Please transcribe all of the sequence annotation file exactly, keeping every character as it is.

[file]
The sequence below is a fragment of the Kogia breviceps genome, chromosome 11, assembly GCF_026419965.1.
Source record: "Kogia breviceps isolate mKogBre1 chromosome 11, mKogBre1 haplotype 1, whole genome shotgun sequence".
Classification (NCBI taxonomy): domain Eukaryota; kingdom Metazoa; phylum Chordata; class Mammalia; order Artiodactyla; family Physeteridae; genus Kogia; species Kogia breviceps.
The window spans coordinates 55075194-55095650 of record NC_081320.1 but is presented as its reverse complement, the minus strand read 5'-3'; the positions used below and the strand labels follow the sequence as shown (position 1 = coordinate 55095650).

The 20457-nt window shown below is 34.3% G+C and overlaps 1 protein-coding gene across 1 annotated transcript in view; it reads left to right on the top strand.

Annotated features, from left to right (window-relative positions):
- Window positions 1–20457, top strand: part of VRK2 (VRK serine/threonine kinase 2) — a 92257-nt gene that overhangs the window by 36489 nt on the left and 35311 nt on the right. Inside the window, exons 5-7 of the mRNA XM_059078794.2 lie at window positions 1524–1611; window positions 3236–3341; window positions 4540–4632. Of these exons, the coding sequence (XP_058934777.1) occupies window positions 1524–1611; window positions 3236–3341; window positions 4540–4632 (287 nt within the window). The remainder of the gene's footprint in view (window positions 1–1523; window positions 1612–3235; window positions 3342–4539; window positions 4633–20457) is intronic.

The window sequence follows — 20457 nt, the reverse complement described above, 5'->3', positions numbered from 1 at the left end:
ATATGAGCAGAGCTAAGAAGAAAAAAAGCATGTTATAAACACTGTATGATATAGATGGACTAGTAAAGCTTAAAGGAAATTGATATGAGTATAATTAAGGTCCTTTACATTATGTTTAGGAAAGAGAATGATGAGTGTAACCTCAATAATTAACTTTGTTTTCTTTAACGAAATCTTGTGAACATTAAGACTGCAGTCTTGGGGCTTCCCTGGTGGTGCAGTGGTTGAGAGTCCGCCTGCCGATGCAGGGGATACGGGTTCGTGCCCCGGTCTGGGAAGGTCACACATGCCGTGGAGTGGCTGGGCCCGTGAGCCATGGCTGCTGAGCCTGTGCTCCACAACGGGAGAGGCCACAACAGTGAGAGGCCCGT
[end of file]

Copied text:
The sequence below is a fragment of the Kogia breviceps genome, chromosome 11, assembly GCF_026419965.1.
Source record: "Kogia breviceps isolate mKogBre1 chromosome 11, mKogBre1 haplotype 1, whole genome shotgun sequence".
Classification (NCBI taxonomy): domain Eukaryota; kingdom Metazoa; phylum Chordata; class Mammalia; order Artiodactyla; family Physeteridae; genus Kogia; species Kogia breviceps.
The window spans coordinates 55075194-55095650 of record NC_081320.1 but is presented as its reverse complement, the minus strand read 5'-3'; the positions used below and the strand labels follow the sequence as shown (position 1 = coordinate 55095650).

The 20457-nt window shown below is 34.3% G+C and overlaps 1 protein-coding gene across 1 annotated transcript in view; it reads left to right on the top strand.

Annotated features, from left to right (window-relative positions):
- Window positions 1–20457, top strand: part of VRK2 (VRK serine/threonine kinase 2) — a 92257-nt gene that overhangs the window by 36489 nt on the left and 35311 nt on the right. Inside the window, exons 5-7 of the mRNA XM_059078794.2 lie at window positions 1524–1611; window positions 3236–3341; window positions 4540–4632. Of these exons, the coding sequence (XP_058934777.1) occupies window positions 1524–1611; window positions 3236–3341; window positions 4540–4632 (287 nt within the window). The remainder of the gene's footprint in view (window positions 1–1523; window positions 1612–3235; window positions 3342–4539; window positions 4633–20457) is intronic.

The window sequence follows — 20457 nt, the reverse complement described above, 5'->3', positions numbered from 1 at the left end:
ATATGAGCAGAGCTAAGAAGAAAAAAAGCATGTTATAAACACTGTATGATATAGATGGACTAGTAAAGCTTAAAGGAAATTGATATGAGTATAATTAAGGTCCTTTACATTATGTTTAGGAAAGAGAATGATGAGTGTAACCTCAATAATTAACTTTGTTTTCTTTAACGAAATCTTGTGAACATTAAGACTGCAGTCTTGGGGCTTCCCTGGTGGTGCAGTGGTTGAGAGTCCGCCTGCCGATGCAGGGGATACGGGTTCGTGCCCCGGTCTGGGAAGGTCACACATGCCGTGGAGTGGCTGGGCCCGTGAGCCATGGCTGCTGAGCCTGTGCTCCACAACGGGAGAGGCCACAACAGTGAGAGGCCCGT